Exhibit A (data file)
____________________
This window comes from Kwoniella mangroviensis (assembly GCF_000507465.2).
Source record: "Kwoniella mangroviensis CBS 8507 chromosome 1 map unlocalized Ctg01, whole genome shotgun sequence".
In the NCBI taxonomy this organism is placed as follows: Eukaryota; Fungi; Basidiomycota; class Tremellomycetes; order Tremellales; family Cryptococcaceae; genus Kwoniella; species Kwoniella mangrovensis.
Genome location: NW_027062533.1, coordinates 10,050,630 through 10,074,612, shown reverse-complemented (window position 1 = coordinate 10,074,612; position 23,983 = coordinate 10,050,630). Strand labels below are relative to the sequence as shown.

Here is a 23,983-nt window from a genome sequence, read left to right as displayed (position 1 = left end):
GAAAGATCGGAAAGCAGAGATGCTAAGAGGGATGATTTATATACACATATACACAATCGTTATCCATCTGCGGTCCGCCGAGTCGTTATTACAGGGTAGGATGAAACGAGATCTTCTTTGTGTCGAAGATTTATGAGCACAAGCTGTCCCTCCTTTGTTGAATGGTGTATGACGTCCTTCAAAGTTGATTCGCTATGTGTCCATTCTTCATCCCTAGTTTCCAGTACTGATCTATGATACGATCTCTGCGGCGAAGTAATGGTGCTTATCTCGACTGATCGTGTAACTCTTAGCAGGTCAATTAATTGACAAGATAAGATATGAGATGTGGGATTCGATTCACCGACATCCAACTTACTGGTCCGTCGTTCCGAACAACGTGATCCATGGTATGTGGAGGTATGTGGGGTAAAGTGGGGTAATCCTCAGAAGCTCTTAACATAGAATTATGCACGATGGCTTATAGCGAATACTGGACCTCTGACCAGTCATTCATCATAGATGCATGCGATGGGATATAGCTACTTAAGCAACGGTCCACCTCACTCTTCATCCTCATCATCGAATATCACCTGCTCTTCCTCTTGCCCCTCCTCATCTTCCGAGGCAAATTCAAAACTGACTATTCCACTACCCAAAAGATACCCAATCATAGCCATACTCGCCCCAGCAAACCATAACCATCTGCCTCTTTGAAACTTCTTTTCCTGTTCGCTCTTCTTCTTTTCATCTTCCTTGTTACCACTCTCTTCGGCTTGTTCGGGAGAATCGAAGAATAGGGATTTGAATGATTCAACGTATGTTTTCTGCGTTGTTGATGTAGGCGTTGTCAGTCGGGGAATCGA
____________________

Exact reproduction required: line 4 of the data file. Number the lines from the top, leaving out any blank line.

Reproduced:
Genome location: NW_027062533.1, coordinates 10,050,630 through 10,074,612, shown reverse-complemented (window position 1 = coordinate 10,074,612; position 23,983 = coordinate 10,050,630). Strand labels below are relative to the sequence as shown.